b)  That dramatic increase occurred at the same two years that truancy jumped from 16.68% to 29.99%.
c)  The number of Adv & Prof scores then dropped during Janey’s last year (06-07), down in 07-08 (Rhee’s first year), up in 08-09, and down again in 09-10.
4)  Dunbar’s SAT9 and DCCAS results II:  Miracle or Mirage? (See attachment, sheet 1)
a)  In April 2005, 206 Dunbar 10th graders (out of 227 tested; not including the Pre-Engineering Academy) received scores of Below Basic on the SAT9 Math; one year later, April 2006, it dropped to 82, rose in 2007 to 98, fell to 72, then 61 and finally 38 in 2010 (under Bedford).
5) Graduation: How is it possible that “70% of [the Dunbar class of 2007] were expected to attend college”? (Colbert King, Washinton Post, 12/18/10).
Consider:  According to the OSSE enrollment audit, the Dunbar HS class of 2007 (seniors, including 25 Pre-Engineering seniors) numbered 223 students.
Two years earlier, in April 2005, the tenth graders of the future Class of 2007 produced the following results on the SAT9:
Math (Total:  227 students):  attachment:  sheet 1
Advanced:  0 students
Proficient:  3 students (or 1.32%)
Basic:   18 students (7.93%)
Below Basic:  206 students (90.75%)
Reading (Total:  234 students); attachment:  sheet 3
Advanced:  0 students
Proficient:  4 students (or 1.71%)
Basic:   75 students (32.05%)
Below Basic:  155 students (66.24%)
Recall what the four performance levels are supposed to mean (source:  “Stanford 9 Special Report:  Performance Standard Scores,” Harcourt Brace Educational Measurement, 1997):
Advanced: “signifiies superior academic performance”
Proficient: “denotes solid academic performance”
Basic: “denotes partial mastery” (emphasis added)
Below Basic:  “signifies less than partial mastery”
In June 2007, Dunbar HS had 171 graduates for a senior completion rate of 76.7% (171 graduates / 223 seniors).
Assuming that these were the top students who took the SAT9 two years earlier, the class of 2007 included only 3 students who were showed “solid academic achievement” in math and only 4 in reading.  Of the 171, only 18 had shown “partial mastery” in math, while 75 had shown “partial mastery” in reading.
Of that 171, 70% (120 students) were “expected to attend college.”  Thus, leaving aside the 51 students (30%) not expected to attend college, the 120 who [were] expected to attend college showed the following performance two years earlier as tenth graders:
In Reading:
- 0 showed “superior academic performance”
- 4 showed “solid academic achievement”;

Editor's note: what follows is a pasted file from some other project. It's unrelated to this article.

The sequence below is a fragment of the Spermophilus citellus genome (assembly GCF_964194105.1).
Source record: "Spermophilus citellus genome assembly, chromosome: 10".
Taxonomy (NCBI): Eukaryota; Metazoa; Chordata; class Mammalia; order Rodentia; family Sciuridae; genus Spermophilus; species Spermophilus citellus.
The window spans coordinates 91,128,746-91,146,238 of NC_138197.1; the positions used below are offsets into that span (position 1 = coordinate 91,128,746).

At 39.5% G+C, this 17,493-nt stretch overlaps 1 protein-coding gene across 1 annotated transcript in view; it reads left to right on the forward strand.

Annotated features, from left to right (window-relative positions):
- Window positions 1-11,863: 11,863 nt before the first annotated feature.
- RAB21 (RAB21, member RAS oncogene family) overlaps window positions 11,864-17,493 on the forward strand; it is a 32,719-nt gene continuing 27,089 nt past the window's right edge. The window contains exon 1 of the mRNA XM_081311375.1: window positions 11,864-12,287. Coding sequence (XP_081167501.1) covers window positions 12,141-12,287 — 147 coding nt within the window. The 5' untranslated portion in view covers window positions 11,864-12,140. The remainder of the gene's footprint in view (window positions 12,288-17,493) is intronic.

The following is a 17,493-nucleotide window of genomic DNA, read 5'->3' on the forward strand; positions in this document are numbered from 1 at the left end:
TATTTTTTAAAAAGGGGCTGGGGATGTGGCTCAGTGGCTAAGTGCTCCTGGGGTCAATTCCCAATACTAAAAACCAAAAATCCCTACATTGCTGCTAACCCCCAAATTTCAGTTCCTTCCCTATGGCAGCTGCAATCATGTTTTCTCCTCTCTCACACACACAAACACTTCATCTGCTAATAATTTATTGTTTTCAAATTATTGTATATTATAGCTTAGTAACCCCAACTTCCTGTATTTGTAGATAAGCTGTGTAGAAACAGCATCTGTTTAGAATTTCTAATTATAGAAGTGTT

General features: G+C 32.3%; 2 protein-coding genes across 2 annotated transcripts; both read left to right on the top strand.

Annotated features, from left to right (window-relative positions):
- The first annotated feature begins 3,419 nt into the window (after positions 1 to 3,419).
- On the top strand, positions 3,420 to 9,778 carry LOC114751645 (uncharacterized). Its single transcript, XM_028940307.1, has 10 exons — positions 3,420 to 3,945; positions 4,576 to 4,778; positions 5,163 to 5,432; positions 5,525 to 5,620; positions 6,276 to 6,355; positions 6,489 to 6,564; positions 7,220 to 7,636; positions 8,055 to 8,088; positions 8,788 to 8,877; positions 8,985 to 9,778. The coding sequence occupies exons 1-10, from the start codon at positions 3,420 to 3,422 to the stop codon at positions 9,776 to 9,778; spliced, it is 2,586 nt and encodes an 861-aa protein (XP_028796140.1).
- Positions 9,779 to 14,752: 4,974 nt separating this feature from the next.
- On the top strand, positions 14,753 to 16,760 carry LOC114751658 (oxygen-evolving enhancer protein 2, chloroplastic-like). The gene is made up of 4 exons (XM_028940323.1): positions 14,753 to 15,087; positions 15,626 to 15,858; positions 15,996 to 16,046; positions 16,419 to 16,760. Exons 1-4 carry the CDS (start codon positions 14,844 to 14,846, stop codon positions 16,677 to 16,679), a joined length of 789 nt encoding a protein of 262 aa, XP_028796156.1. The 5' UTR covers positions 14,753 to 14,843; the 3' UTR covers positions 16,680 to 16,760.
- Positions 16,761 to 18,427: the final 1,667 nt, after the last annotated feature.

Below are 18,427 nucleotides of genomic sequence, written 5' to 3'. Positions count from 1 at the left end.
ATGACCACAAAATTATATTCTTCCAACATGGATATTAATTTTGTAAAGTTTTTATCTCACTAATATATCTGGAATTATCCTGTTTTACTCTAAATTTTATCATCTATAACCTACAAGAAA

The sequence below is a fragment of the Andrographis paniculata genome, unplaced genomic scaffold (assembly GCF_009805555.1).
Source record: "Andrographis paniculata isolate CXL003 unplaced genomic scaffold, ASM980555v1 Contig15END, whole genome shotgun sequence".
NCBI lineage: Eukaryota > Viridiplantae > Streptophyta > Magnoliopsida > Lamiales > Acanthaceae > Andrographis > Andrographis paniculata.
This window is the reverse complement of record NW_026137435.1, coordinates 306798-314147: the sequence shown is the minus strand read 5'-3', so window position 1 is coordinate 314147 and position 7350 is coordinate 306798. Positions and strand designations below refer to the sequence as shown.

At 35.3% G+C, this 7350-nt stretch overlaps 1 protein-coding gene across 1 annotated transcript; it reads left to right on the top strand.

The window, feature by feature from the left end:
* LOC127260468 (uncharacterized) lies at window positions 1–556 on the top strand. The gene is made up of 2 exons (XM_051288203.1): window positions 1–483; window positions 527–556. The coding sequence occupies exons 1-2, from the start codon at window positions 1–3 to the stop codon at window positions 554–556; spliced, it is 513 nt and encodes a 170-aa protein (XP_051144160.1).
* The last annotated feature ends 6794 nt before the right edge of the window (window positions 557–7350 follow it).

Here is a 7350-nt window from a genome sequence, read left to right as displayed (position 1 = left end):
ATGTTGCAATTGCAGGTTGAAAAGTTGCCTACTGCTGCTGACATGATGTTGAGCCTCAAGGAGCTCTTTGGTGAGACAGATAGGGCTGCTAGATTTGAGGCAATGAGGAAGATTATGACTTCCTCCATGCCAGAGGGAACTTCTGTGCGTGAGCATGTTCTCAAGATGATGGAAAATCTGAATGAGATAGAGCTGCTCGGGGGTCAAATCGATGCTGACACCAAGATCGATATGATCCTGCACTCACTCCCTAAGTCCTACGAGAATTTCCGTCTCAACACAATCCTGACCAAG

- 75 showed “partial mastery”;
- 41 showed “less than partial mastery”
In Math:
- 0 showed “superior academic performance” 

- 3 showed “solid academic achievement”;
- 18 showed “partial mastery”;
- 99 showed “less than partial mastery”
6.  Correlation of Graduation Numbers and Grade 10 SAT9 Results
By the end of the 3rd Advisory or marking period, when students take the SAT9 (since 2006, the DC CAS), they have completed or should have completed Algebra I and Geometry.  How likely is it that 99 out120 students who showed less than partial mastery in grade 10 math were likely to overcome that deficit and master Algebra II/ Trigonometry or mastery of the elements of four years of English and writing skills?
Undoubtedly, some students managed to improve over the remaining two years.  By the same token, however, the depressing anti-academic attitudes that hamper teaching and learning could very easily have led some students who did well in grade 10 to lose interest.  In fact, most of the students required easier summer school classes to meet graduation requirements.
7.  In-house Alteration of Students’ Records
As the review of student academic records at Dunbar in 2002-03 concluded ( http://www.dcpswatch.com/dcps/030922b.htm and below) “the opportunity for tampering was greatly enhanced and the reliability of the students’ records was questionable.” Despite recommendations of a Student Records Management Task Force (August 2003), no systemic steps were taken to ensure that student records were secure against internal tampering. That was revealed in Wilson HS’s Class of 2006, when approximately 200 of the 420 seniors listed on the June graduation day program had not completed their mandatory requirements.  It is not known whether the DC Inspector General’s report of the audit of Wilson HS graduation records led Supt. Janey to tighten procedures in other high schools (http://tinyurl.com/2nukmj ).
8.   Enrollment Decline at Dunbar HS (attachment, sheet 2)
In order to understand the decline in enrollment in Dunbar HS, one must factor out the grade 9 increases, beginning in 2006-07, when 9th grades in high schools began to increase as junior high schools were transformed into middle schools.
Dunbar’s total enrollment dropped from 1070 in 2002-03 to 913 in 2006-07 (adjusted to 887) in Supt Janey’s last year.  The October 2009 adjusted enrollment (factoring out the grade 9 increase) is 664, down by more than 200 since Chancellor Rhee took over.
9. Student Records Audit at Dunbar HS, 2002-03
Following the revelations of altered student records at Wilson HS in June 2002, DCPS contracted with Gardiner Kamya Inc. to conduct reviews of 59 students’ transcripts and supporting documentation in each DCPS high school.  The following is Dunbar HS’s report.  It is posted on the dcpswatch website, because DCPS officials did not post it.
GARDINER KAMYA & ASSOCIATES, PC
CERTIFIED PUBLIC ACCOUNTANTS / MANAGEMENT CONSULTANTS

DISTRICT OF COLUMBIA PUBLIC SCHOOLS

INDEPENDENT ACCOUNTANTS’ REPORT ON APPLYING AGREED-UPON PROCEDURES REGARDING STUDENT RECORDS AT SIXTEEN HIGH SCHOOLS/SITES http://www.dcpswatch.com/dcps/030922b.htm